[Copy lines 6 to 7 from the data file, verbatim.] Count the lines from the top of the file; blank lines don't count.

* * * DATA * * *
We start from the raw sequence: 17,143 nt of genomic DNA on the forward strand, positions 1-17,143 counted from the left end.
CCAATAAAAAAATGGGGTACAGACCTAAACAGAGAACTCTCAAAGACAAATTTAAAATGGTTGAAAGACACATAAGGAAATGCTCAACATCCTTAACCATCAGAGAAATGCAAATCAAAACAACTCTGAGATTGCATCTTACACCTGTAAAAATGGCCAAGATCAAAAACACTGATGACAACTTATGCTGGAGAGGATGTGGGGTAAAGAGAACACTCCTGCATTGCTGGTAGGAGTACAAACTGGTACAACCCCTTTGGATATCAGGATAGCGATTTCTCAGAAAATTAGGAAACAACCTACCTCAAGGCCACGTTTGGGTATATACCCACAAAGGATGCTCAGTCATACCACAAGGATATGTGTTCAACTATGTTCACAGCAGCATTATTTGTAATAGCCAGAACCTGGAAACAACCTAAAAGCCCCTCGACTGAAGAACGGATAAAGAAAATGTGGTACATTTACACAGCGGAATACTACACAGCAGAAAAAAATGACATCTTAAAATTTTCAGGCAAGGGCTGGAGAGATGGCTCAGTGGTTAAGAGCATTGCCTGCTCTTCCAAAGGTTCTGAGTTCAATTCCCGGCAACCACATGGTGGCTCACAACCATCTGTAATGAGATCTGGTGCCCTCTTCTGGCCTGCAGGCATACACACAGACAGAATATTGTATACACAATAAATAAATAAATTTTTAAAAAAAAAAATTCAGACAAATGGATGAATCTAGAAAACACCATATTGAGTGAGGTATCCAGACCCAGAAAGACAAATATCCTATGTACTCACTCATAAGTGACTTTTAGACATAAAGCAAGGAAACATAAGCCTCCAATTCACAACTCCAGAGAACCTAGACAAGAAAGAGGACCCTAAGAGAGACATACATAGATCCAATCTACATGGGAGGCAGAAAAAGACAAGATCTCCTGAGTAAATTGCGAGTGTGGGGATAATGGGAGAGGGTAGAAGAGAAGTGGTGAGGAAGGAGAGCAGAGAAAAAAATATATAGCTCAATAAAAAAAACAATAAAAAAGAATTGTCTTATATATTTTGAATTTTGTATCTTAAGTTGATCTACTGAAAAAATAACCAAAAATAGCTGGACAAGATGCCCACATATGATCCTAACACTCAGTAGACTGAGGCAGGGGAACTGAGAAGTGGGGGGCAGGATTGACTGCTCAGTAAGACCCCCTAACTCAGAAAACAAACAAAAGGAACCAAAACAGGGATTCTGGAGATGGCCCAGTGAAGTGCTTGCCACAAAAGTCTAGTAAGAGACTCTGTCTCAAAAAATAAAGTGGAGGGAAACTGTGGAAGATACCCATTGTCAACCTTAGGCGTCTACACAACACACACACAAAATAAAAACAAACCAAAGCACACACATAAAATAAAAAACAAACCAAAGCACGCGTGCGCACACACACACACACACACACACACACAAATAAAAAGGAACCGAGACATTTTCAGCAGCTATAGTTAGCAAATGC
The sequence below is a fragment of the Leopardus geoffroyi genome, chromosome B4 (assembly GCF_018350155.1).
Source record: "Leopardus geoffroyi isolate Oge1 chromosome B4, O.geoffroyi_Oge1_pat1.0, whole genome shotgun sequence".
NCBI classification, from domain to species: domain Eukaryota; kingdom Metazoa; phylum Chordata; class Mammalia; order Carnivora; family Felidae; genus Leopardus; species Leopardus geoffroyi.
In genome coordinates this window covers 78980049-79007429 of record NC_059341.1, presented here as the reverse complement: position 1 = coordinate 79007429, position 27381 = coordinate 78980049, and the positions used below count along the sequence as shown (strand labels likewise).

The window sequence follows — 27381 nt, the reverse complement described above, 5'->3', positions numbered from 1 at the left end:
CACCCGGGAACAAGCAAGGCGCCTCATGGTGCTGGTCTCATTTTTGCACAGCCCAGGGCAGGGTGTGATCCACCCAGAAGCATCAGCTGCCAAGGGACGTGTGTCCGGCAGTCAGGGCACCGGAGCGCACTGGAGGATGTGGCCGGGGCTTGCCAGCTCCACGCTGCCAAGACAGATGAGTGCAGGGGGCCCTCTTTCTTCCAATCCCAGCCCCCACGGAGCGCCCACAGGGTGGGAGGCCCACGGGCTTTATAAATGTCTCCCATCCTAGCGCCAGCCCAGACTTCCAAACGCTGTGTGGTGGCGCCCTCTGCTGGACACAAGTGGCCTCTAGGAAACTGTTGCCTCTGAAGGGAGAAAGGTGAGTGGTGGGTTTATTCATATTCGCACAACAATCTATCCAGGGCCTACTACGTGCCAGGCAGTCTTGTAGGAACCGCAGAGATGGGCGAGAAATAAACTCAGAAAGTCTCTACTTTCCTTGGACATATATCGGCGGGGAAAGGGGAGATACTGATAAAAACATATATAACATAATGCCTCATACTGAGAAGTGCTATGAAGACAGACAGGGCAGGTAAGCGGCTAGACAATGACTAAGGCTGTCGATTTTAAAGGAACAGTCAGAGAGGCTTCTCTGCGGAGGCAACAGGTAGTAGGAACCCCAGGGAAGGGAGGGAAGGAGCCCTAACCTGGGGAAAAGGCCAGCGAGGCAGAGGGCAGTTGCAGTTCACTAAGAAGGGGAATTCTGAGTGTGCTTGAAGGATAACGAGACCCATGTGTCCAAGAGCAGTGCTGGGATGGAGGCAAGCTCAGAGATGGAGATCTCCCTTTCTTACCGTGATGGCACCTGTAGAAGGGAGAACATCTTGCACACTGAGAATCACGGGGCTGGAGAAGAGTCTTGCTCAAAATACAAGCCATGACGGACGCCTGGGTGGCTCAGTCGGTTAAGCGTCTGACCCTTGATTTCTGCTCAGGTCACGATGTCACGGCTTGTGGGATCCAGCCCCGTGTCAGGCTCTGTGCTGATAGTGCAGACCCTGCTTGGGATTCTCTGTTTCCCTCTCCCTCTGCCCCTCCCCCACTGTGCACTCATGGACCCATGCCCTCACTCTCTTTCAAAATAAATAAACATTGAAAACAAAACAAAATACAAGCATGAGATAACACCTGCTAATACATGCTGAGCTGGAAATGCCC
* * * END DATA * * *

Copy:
In genome coordinates this window covers 78980049-79007429 of record NC_059341.1, presented here as the reverse complement: position 1 = coordinate 79007429, position 27381 = coordinate 78980049, and the positions used below count along the sequence as shown (strand labels likewise).

The window sequence follows — 27381 nt, the reverse complement described above, 5'->3', positions numbered from 1 at the left end: